Thursday, 24 January 2013


Definition: A mobile,destructive vortex of violently rotating winds having the appearance of a funnel-shaped cloud & advancing beneath a large storm system.

Formation is precipitated by warm moist air near the ground meeting cold, dry air. Tornadoes usually form over land but they can form over tropical oceans. When the ground is heated by the sun, warm moist air rises. As it rises it cools forming massive cumulonimbus clouds and releasing heat that sustains the updraft. The updraft meets winds of different directions and speeds. This together with the rotation of the earth causes it to spiral coutnerclockwise, creating a vortex. The strength of the updraft determines how much of the surrounding air is sucked into the bottom of the tornado. As it rises the jet stream takes effect and causes an extra spin and the characteristic anvil cloud.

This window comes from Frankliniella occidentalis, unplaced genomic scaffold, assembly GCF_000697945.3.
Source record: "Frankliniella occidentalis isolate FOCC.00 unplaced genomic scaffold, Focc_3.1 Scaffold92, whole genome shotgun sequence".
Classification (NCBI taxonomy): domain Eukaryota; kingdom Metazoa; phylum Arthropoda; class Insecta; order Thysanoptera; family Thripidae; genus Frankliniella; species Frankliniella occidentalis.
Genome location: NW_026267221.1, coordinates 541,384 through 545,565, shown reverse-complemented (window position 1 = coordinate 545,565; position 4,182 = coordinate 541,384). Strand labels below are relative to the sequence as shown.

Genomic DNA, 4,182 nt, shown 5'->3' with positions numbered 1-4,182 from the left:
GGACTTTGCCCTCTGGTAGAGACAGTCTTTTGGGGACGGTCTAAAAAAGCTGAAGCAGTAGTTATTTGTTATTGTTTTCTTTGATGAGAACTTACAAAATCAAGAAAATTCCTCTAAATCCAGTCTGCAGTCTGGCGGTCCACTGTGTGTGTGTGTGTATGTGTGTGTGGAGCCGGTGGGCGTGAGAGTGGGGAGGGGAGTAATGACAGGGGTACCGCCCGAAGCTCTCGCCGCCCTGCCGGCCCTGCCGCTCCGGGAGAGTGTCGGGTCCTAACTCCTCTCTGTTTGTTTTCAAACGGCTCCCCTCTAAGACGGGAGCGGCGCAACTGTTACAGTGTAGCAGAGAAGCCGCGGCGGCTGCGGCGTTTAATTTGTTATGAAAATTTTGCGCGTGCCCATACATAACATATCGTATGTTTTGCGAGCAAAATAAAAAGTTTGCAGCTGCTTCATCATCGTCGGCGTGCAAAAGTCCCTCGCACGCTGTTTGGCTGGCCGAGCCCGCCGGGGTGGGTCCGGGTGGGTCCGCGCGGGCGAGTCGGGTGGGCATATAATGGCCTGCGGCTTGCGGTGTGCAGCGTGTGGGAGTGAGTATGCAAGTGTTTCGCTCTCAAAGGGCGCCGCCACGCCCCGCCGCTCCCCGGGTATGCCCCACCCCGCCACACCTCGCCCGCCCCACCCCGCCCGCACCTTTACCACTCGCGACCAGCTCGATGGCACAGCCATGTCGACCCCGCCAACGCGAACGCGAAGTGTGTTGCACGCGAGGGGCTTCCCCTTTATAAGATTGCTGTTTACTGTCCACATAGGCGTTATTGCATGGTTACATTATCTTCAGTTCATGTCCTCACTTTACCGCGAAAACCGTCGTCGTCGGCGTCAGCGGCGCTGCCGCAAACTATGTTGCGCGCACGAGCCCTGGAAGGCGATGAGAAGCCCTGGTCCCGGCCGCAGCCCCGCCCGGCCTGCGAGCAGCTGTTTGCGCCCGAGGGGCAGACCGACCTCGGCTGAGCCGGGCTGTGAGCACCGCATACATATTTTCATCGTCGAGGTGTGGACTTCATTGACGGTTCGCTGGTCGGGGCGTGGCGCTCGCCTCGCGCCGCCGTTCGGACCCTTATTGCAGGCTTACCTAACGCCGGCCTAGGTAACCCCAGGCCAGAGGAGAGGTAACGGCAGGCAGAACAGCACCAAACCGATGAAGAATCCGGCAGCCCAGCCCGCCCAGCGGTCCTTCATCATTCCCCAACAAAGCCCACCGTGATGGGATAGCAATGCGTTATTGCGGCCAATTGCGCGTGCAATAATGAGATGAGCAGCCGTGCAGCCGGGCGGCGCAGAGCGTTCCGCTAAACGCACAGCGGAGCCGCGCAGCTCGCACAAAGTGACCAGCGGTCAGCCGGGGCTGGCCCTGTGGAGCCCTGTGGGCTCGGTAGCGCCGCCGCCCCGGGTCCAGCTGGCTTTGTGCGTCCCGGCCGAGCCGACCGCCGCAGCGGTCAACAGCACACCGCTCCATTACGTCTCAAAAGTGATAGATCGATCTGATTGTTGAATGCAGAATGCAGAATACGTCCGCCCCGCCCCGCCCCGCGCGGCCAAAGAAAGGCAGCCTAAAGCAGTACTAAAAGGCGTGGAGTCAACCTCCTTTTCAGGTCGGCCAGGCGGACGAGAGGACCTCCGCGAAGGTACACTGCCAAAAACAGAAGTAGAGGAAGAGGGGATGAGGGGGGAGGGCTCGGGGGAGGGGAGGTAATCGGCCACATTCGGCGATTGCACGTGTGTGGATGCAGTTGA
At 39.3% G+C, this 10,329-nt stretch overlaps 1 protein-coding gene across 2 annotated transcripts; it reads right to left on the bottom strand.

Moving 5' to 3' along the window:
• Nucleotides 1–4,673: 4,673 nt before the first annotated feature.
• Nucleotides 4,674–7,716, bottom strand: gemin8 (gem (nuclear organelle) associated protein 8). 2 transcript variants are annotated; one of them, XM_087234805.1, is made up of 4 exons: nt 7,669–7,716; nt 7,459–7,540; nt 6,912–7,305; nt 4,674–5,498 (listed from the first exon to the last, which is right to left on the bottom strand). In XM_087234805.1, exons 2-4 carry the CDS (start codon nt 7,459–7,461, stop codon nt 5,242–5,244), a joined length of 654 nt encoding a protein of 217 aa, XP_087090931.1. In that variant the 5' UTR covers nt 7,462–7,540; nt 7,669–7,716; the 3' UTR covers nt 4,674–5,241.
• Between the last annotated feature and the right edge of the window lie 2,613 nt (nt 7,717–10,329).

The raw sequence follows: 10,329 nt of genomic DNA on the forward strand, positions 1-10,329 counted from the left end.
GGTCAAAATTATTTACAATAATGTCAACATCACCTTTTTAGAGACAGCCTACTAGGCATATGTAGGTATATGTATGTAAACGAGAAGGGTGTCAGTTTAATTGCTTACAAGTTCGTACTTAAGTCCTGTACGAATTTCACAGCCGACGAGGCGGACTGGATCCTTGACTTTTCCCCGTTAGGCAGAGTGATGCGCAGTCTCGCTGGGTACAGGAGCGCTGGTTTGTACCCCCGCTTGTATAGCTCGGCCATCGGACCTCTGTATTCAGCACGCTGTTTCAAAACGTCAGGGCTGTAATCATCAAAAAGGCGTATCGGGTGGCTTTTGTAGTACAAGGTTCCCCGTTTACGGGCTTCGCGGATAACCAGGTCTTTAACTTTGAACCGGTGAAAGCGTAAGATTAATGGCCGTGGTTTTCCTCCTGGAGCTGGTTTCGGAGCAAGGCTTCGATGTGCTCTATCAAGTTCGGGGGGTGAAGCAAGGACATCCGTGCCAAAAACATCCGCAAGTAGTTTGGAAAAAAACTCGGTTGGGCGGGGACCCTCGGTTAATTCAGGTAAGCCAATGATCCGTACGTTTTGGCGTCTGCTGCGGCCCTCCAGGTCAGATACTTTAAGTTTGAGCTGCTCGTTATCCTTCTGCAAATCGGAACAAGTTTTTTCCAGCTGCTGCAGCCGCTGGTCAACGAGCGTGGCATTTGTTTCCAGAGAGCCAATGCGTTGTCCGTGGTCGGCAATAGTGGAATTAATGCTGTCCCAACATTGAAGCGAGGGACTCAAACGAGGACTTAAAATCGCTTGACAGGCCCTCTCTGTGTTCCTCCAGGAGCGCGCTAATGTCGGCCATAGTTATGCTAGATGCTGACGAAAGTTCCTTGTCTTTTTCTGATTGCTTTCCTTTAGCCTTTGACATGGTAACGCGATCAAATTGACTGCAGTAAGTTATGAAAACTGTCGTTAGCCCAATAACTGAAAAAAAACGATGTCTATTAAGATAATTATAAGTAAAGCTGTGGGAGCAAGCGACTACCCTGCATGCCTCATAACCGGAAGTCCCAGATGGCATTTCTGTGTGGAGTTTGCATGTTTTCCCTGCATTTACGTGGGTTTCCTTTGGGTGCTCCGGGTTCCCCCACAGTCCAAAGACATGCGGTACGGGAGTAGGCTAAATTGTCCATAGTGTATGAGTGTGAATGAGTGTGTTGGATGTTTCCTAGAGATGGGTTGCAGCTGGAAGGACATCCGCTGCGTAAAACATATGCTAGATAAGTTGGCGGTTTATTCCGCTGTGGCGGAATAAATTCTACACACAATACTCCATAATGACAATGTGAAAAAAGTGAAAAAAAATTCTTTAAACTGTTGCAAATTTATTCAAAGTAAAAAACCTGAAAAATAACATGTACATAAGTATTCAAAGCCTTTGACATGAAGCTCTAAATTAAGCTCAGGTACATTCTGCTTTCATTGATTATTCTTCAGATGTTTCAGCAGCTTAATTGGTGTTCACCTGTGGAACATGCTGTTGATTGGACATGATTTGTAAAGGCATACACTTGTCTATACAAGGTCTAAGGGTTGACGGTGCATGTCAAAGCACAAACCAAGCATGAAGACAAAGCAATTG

There are two ways that Tornadoes are measured: 1)The Fujita Scale and 2) Pearson Scale,
The Fujita scale is based on the speed of the tornado, whereas the Pearson Scale is based on the length and width of the tornado path.

Tornado Alley:
Tornado Alley in the USA has the perfect conditions for the formation of tornadoes. This is due to a number of factors. The first being there is a plentiful supply of warm moist air being brought in by the low level winds from the south and the Gulf of Mexico. The second is the very dry air that comes from the Rocky Mountains and the deserts of northern Mexico. The third is the prevailing westerly winds sometimes accompanied by the powerful jet stream, carrying cool air from the Pacific Ocean.

Stormy Weather by Mark Maslin p30-33.
Hazards by Malcolm Skinner p48-49

No comments:

Post a Comment